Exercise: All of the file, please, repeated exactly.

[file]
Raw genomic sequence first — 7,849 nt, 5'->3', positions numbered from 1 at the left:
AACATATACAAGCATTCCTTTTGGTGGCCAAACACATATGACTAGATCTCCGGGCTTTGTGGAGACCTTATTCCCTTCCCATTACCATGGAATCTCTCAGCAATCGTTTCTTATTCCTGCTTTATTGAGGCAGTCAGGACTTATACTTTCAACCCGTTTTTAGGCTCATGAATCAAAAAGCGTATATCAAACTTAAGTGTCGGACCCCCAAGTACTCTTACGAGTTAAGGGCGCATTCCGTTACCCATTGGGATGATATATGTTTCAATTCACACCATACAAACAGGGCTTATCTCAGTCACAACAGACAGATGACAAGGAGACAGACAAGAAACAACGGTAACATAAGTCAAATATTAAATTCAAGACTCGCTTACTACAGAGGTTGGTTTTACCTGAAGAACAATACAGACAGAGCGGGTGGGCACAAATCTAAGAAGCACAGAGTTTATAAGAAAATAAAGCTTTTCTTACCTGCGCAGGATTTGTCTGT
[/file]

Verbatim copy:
Raw genomic sequence first — 7,849 nt, 5'->3', positions numbered from 1 at the left:
AACATATACAAGCATTCCTTTTGGTGGCCAAACACATATGACTAGATCTCCGGGCTTTGTGGAGACCTTATTCCCTTCCCATTACCATGGAATCTCTCAGCAATCGTTTCTTATTCCTGCTTTATTGAGGCAGTCAGGACTTATACTTTCAACCCGTTTTTAGGCTCATGAATCAAAAAGCGTATATCAAACTTAAGTGTCGGACCCCCAAGTACTCTTACGAGTTAAGGGCGCATTCCGTTACCCATTGGGATGATATATGTTTCAATTCACACCATACAAACAGGGCTTATCTCAGTCACAACAGACAGATGACAAGGAGACAGACAAGAAACAACGGTAACATAAGTCAAATATTAAATTCAAGACTCGCTTACTACAGAGGTTGGTTTTACCTGAAGAACAATACAGACAGAGCGGGTGGGCACAAATCTAAGAAGCACAGAGTTTATAAGAAAATAAAGCTTTTCTTACCTGCGCAGGATTTGTCTGT